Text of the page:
Ethanol plant: environmental boon or subsidy magnet?
It's rare when a factory and a mega-farm can help reduce pollution. A project planned for Harrison County promises just that. The project would produce a fuel additive that reduces air pollution, provide a market for Ohio farm goods, create scores of jobs all while not harming the environment. The project is getting millions of dollars of help from the state and federal governments. But some people doubt the project will accomplish all it promises.
The project is called Harrison Ethanol. It will include an ethanol factory, using millions of bushels of corn a year to produce the environmentally friendly gasoline additive. At the same location, thousands of dairy and beef cattle will live in fully enclosed barns. And then there's the small power plant, which will be fueled by manure produced by the cattle. Wendel Dreve is the project's director.
Dreve began working on the project nearly 4 years ago. He's retired from the oil and gas industry and built a home in eastern Ohio farm country. His neighbors approached him about starting up a corn powered ethanol factory something that has not existed in Ohio in a decade.
The 12,000 cattle housed on site, will eat the main byproduct of ethanol production, a corn mush called distillers grains. The cattle will generate money too, from sales of milk and meat. But the cattle will create manure, lots of manure, about 50 million gallons of it a year. Dreve has a solution for that, too: a power generating anaerobic digester.
60 times a day, manure will be flushed out of the animal barns and into the digester. A large, cement structure, where the manure is broken down by microbes.
The methane will run power generators, creating "green energy," which can be sold at a premium. The carbon dioxide will be sold to make carbonated sodas. This would be the first anaerobic digester powered by cattle manure in Ohio, and one of only a handful nationwide. Dreve says his digester will be much better for the environment than open air manure lagoons, the cheaper method most commonly used by farmers. But not everyone agrees. Bill Weida is an economist and director of the Grace Factory Farm project which opposes large concentrated animal farms.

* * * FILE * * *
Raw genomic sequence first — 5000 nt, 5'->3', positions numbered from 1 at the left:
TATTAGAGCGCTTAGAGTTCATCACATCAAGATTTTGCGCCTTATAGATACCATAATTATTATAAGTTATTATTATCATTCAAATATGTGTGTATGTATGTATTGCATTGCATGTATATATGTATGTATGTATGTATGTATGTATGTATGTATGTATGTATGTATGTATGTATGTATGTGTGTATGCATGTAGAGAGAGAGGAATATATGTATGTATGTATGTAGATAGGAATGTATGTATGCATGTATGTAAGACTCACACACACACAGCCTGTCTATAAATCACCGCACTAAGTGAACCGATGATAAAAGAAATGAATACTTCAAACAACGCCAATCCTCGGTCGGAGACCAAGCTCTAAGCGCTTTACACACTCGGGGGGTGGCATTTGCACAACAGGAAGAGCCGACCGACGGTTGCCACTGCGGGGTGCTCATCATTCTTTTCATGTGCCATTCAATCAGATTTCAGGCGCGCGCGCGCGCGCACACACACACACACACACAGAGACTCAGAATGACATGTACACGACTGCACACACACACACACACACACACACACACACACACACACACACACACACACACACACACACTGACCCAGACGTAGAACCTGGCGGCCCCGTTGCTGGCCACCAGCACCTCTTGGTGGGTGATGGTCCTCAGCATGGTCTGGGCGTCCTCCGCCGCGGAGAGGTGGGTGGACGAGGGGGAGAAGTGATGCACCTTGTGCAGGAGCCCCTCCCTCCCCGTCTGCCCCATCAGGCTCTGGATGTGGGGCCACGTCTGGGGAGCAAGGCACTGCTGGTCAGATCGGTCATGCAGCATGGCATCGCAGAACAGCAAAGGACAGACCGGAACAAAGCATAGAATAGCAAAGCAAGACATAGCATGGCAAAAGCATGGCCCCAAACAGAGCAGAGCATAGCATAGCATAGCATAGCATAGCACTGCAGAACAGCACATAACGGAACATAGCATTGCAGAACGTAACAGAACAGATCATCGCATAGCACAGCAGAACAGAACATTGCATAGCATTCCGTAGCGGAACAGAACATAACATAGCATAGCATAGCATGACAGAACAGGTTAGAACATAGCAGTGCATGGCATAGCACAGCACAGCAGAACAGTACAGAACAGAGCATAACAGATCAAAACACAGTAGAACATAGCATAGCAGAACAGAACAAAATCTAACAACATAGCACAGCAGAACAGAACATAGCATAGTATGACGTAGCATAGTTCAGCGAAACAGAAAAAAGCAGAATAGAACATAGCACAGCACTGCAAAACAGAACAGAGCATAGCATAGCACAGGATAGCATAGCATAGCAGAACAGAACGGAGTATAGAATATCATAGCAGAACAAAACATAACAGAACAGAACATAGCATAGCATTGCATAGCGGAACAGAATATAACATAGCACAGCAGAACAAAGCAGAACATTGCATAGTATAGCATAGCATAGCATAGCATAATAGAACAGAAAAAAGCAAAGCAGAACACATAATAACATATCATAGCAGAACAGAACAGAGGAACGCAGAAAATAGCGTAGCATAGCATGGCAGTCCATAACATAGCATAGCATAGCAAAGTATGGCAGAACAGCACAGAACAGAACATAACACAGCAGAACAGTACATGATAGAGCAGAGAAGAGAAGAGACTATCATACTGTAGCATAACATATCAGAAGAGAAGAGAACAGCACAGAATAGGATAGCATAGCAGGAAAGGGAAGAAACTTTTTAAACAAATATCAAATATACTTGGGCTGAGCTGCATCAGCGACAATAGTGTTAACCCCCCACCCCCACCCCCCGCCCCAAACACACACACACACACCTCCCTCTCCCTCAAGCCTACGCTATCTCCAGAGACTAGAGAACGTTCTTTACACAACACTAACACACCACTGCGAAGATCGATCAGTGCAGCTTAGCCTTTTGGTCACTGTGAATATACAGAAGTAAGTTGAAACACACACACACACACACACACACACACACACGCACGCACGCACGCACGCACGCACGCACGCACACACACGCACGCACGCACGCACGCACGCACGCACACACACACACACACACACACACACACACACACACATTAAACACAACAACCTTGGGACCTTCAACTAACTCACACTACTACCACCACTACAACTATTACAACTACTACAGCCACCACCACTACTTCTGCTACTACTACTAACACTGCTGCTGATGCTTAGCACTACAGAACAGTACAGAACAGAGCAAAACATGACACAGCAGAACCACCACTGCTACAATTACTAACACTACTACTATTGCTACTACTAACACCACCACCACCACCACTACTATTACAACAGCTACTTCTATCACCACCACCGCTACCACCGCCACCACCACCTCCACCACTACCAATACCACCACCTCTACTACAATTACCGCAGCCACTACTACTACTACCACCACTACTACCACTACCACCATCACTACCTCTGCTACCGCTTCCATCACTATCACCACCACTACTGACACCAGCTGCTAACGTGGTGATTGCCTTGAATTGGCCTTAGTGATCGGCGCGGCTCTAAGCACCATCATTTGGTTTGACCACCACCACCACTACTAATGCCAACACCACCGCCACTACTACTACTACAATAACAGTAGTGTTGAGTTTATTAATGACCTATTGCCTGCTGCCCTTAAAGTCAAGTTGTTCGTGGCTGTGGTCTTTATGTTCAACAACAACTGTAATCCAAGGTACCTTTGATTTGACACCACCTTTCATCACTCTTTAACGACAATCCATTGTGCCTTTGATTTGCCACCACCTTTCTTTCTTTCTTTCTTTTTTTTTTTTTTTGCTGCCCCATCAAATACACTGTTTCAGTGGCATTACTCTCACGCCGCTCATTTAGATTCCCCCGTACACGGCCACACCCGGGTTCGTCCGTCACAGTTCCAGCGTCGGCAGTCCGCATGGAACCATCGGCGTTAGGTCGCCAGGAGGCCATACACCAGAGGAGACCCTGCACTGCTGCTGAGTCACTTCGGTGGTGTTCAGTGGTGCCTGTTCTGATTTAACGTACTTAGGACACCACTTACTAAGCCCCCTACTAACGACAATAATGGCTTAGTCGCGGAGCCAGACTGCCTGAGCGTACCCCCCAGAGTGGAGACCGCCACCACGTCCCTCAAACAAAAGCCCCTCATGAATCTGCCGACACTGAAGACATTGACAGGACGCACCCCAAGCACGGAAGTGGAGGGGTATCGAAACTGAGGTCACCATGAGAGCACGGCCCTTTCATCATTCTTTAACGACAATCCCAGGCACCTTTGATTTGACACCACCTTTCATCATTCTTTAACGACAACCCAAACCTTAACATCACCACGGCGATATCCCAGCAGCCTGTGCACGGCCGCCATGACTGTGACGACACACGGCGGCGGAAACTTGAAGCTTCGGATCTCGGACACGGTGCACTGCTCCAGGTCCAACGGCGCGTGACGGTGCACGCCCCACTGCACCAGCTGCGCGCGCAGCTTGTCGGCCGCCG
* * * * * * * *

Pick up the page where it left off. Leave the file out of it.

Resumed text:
Weida says most anaerobic digesters are paid for with some kind of government assistance. Harrison Ethanol is no exception. The project received a $500-thousand grant from the US Department of Agriculture to help pay to build the digester.
Harrison Ethanol is receiving $70-million in financing assistance from the state. And the project location was picked to maximize state and federal tax credits. Add to that federal ethanol subsidies and federal subsidies for corn production, and Harrison Ethanol is getting plenty of help from tax payers.
Ken Cook is executive director of the Environmental Working Group. He says ethanol may reduce air pollution and reliance on foreign oil, but it is not economically viable without government help.
That's not how state officials see it. Bill Teets is a spokesman for the department of development which has been working to bring several ethanol plants to Ohio.
The project will create 372 temporary construction jobs, and more than 150 permanent jobs. It is in the final phase of getting approval from state regulators and could break ground before summer. And if everything goes as planned, Wendel Dreve will build 2 more ethanol and cattle operations in Ohio. He's already secured state and federal funding for those plants.